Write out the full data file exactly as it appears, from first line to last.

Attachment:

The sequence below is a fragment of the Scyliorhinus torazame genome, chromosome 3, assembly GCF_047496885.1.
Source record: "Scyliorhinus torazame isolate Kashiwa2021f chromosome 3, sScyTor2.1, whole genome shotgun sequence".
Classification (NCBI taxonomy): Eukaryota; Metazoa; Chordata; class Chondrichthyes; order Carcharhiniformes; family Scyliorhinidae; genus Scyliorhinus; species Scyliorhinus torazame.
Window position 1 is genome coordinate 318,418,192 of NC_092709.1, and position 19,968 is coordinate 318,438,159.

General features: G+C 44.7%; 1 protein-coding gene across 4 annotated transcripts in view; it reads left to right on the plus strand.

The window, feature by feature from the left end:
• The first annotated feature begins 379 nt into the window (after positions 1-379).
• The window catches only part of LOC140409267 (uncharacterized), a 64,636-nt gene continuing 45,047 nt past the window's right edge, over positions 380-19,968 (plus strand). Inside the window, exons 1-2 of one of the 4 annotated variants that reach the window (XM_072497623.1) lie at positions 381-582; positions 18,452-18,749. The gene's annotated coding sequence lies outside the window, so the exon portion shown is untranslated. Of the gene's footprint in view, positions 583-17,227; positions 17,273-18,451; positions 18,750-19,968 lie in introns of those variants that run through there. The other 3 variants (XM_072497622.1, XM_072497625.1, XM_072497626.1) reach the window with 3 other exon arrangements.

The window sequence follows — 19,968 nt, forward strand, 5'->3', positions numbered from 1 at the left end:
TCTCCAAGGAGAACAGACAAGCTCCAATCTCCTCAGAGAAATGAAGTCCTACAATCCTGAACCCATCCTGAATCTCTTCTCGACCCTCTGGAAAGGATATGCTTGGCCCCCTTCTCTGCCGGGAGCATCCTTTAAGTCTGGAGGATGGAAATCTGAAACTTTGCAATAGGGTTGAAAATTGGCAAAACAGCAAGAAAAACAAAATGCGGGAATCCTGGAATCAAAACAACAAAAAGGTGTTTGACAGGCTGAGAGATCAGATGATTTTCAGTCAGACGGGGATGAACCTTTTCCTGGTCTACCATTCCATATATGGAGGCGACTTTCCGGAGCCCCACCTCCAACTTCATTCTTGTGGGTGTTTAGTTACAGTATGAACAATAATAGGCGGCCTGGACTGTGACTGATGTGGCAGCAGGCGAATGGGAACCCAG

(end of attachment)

The sequence below is a fragment of the Scyliorhinus torazame genome, chromosome 3, assembly GCF_047496885.1.
Source record: "Scyliorhinus torazame isolate Kashiwa2021f chromosome 3, sScyTor2.1, whole genome shotgun sequence".
Classification (NCBI taxonomy): Eukaryota; Metazoa; Chordata; class Chondrichthyes; order Carcharhiniformes; family Scyliorhinidae; genus Scyliorhinus; species Scyliorhinus torazame.
Window position 1 is genome coordinate 318,418,192 of NC_092709.1, and position 19,968 is coordinate 318,438,159.

General features: G+C 44.7%; 1 protein-coding gene across 4 annotated transcripts in view; it reads left to right on the plus strand.

The window, feature by feature from the left end:
• The first annotated feature begins 379 nt into the window (after positions 1-379).
• The window catches only part of LOC140409267 (uncharacterized), a 64,636-nt gene continuing 45,047 nt past the window's right edge, over positions 380-19,968 (plus strand). Inside the window, exons 1-2 of one of the 4 annotated variants that reach the window (XM_072497623.1) lie at positions 381-582; positions 18,452-18,749. The gene's annotated coding sequence lies outside the window, so the exon portion shown is untranslated. Of the gene's footprint in view, positions 583-17,227; positions 17,273-18,451; positions 18,750-19,968 lie in introns of those variants that run through there. The other 3 variants (XM_072497622.1, XM_072497625.1, XM_072497626.1) reach the window with 3 other exon arrangements.

The window sequence follows — 19,968 nt, forward strand, 5'->3', positions numbered from 1 at the left end:
TCTCCAAGGAGAACAGACAAGCTCCAATCTCCTCAGAGAAATGAAGTCCTACAATCCTGAACCCATCCTGAATCTCTTCTCGACCCTCTGGAAAGGATATGCTTGGCCCCCTTCTCTGCCGGGAGCATCCTTTAAGTCTGGAGGATGGAAATCTGAAACTTTGCAATAGGGTTGAAAATTGGCAAAACAGCAAGAAAAACAAAATGCGGGAATCCTGGAATCAAAACAACAAAAAGGTGTTTGACAGGCTGAGAGATCAGATGATTTTCAGTCAGACGGGGATGAACCTTTTCCTGGTCTACCATTCCATATATGGAGGCGACTTTCCGGAGCCCCACCTCCAACTTCATTCTTGTGGGTGTTTAGTTACAGTATGAACAATAATAGGCGGCCTGGACTGTGACTGATGTGGCAGCAGGCGAATGGGAACCCAG